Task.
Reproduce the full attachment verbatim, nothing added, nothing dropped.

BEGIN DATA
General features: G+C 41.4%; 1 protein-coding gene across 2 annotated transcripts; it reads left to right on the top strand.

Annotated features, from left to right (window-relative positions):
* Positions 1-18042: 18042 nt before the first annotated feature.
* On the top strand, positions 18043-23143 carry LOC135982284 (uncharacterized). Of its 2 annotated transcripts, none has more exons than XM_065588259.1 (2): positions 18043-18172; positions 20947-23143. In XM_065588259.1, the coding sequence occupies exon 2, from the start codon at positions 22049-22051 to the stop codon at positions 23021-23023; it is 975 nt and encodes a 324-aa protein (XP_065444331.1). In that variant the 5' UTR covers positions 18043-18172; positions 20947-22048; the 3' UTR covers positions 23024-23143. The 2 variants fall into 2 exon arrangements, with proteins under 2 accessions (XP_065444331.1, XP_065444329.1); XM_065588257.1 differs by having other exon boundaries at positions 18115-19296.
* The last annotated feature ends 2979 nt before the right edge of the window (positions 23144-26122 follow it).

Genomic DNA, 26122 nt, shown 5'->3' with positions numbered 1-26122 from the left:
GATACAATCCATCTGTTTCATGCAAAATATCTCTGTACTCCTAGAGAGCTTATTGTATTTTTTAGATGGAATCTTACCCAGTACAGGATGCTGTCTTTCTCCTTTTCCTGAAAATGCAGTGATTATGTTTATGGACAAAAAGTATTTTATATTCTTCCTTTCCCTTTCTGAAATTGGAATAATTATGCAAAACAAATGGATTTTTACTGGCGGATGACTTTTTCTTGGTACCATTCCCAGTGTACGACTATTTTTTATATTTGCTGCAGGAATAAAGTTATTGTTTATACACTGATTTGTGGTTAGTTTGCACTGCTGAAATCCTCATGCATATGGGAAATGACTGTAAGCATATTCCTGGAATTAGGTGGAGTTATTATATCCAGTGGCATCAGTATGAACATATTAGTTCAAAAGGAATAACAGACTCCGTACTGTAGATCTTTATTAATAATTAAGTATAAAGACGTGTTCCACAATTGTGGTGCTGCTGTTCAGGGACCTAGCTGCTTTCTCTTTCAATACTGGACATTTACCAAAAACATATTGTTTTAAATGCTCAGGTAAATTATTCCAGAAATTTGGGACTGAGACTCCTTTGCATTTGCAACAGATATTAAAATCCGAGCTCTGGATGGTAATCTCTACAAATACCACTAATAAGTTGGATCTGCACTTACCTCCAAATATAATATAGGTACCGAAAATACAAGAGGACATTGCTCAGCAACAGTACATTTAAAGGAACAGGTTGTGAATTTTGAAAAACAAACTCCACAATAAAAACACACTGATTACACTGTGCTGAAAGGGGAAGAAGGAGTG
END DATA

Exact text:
General features: G+C 41.4%; 1 protein-coding gene across 2 annotated transcripts; it reads left to right on the top strand.

Annotated features, from left to right (window-relative positions):
* Positions 1-18042: 18042 nt before the first annotated feature.
* On the top strand, positions 18043-23143 carry LOC135982284 (uncharacterized). Of its 2 annotated transcripts, none has more exons than XM_065588259.1 (2): positions 18043-18172; positions 20947-23143. In XM_065588259.1, the coding sequence occupies exon 2, from the start codon at positions 22049-22051 to the stop codon at positions 23021-23023; it is 975 nt and encodes a 324-aa protein (XP_065444331.1). In that variant the 5' UTR covers positions 18043-18172; positions 20947-22048; the 3' UTR covers positions 23024-23143. The 2 variants fall into 2 exon arrangements, with proteins under 2 accessions (XP_065444331.1, XP_065444329.1); XM_065588257.1 differs by having other exon boundaries at positions 18115-19296.
* The last annotated feature ends 2979 nt before the right edge of the window (positions 23144-26122 follow it).

Genomic DNA, 26122 nt, shown 5'->3' with positions numbered 1-26122 from the left:
GATACAATCCATCTGTTTCATGCAAAATATCTCTGTACTCCTAGAGAGCTTATTGTATTTTTTAGATGGAATCTTACCCAGTACAGGATGCTGTCTTTCTCCTTTTCCTGAAAATGCAGTGATTATGTTTATGGACAAAAAGTATTTTATATTCTTCCTTTCCCTTTCTGAAATTGGAATAATTATGCAAAACAAATGGATTTTTACTGGCGGATGACTTTTTCTTGGTACCATTCCCAGTGTACGACTATTTTTTATATTTGCTGCAGGAATAAAGTTATTGTTTATACACTGATTTGTGGTTAGTTTGCACTGCTGAAATCCTCATGCATATGGGAAATGACTGTAAGCATATTCCTGGAATTAGGTGGAGTTATTATATCCAGTGGCATCAGTATGAACATATTAGTTCAAAAGGAATAACAGACTCCGTACTGTAGATCTTTATTAATAATTAAGTATAAAGACGTGTTCCACAATTGTGGTGCTGCTGTTCAGGGACCTAGCTGCTTTCTCTTTCAATACTGGACATTTACCAAAAACATATTGTTTTAAATGCTCAGGTAAATTATTCCAGAAATTTGGGACTGAGACTCCTTTGCATTTGCAACAGATATTAAAATCCGAGCTCTGGATGGTAATCTCTACAAATACCACTAATAAGTTGGATCTGCACTTACCTCCAAATATAATATAGGTACCGAAAATACAAGAGGACATTGCTCAGCAACAGTACATTTAAAGGAACAGGTTGTGAATTTTGAAAAACAAACTCCACAATAAAAACACACTGATTACACTGTGCTGAAAGGGGAAGAAGGAGTG